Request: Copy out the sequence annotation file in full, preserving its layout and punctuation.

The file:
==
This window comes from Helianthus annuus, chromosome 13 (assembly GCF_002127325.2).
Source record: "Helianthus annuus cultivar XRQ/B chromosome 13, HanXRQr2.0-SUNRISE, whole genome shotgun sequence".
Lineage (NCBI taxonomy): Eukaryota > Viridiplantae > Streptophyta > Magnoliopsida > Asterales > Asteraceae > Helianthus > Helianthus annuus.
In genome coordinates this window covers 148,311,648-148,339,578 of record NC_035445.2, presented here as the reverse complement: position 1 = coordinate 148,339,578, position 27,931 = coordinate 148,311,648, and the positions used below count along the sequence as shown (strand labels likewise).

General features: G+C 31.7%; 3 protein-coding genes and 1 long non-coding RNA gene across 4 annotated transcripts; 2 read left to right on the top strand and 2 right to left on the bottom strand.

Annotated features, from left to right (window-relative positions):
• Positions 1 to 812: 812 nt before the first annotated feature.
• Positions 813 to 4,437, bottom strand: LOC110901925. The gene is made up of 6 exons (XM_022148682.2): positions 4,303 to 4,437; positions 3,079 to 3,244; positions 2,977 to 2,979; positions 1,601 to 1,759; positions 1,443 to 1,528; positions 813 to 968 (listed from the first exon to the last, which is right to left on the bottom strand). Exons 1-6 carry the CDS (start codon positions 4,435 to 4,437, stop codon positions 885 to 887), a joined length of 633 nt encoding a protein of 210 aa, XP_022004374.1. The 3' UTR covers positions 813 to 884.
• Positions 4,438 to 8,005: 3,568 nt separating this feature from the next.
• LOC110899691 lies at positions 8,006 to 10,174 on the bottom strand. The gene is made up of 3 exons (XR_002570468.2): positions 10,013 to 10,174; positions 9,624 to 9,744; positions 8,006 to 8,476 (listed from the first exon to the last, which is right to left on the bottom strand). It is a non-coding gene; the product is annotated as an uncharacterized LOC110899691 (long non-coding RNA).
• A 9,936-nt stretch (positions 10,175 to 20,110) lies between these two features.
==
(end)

This window comes from Helianthus annuus, chromosome 13 (assembly GCF_002127325.2).
Source record: "Helianthus annuus cultivar XRQ/B chromosome 13, HanXRQr2.0-SUNRISE, whole genome shotgun sequence".
Lineage (NCBI taxonomy): Eukaryota > Viridiplantae > Streptophyta > Magnoliopsida > Asterales > Asteraceae > Helianthus > Helianthus annuus.
In genome coordinates this window covers 148,311,648-148,339,578 of record NC_035445.2, presented here as the reverse complement: position 1 = coordinate 148,339,578, position 27,931 = coordinate 148,311,648, and the positions used below count along the sequence as shown (strand labels likewise).

General features: G+C 31.7%; 3 protein-coding genes and 1 long non-coding RNA gene across 4 annotated transcripts; 2 read left to right on the top strand and 2 right to left on the bottom strand.

Annotated features, from left to right (window-relative positions):
• Positions 1 to 812: 812 nt before the first annotated feature.
• Positions 813 to 4,437, bottom strand: LOC110901925. The gene is made up of 6 exons (XM_022148682.2): positions 4,303 to 4,437; positions 3,079 to 3,244; positions 2,977 to 2,979; positions 1,601 to 1,759; positions 1,443 to 1,528; positions 813 to 968 (listed from the first exon to the last, which is right to left on the bottom strand). Exons 1-6 carry the CDS (start codon positions 4,435 to 4,437, stop codon positions 885 to 887), a joined length of 633 nt encoding a protein of 210 aa, XP_022004374.1. The 3' UTR covers positions 813 to 884.
• Positions 4,438 to 8,005: 3,568 nt separating this feature from the next.
• LOC110899691 lies at positions 8,006 to 10,174 on the bottom strand. The gene is made up of 3 exons (XR_002570468.2): positions 10,013 to 10,174; positions 9,624 to 9,744; positions 8,006 to 8,476 (listed from the first exon to the last, which is right to left on the bottom strand). It is a non-coding gene; the product is annotated as an uncharacterized LOC110899691 (long non-coding RNA).
• A 9,936-nt stretch (positions 10,175 to 20,110) lies between these two features.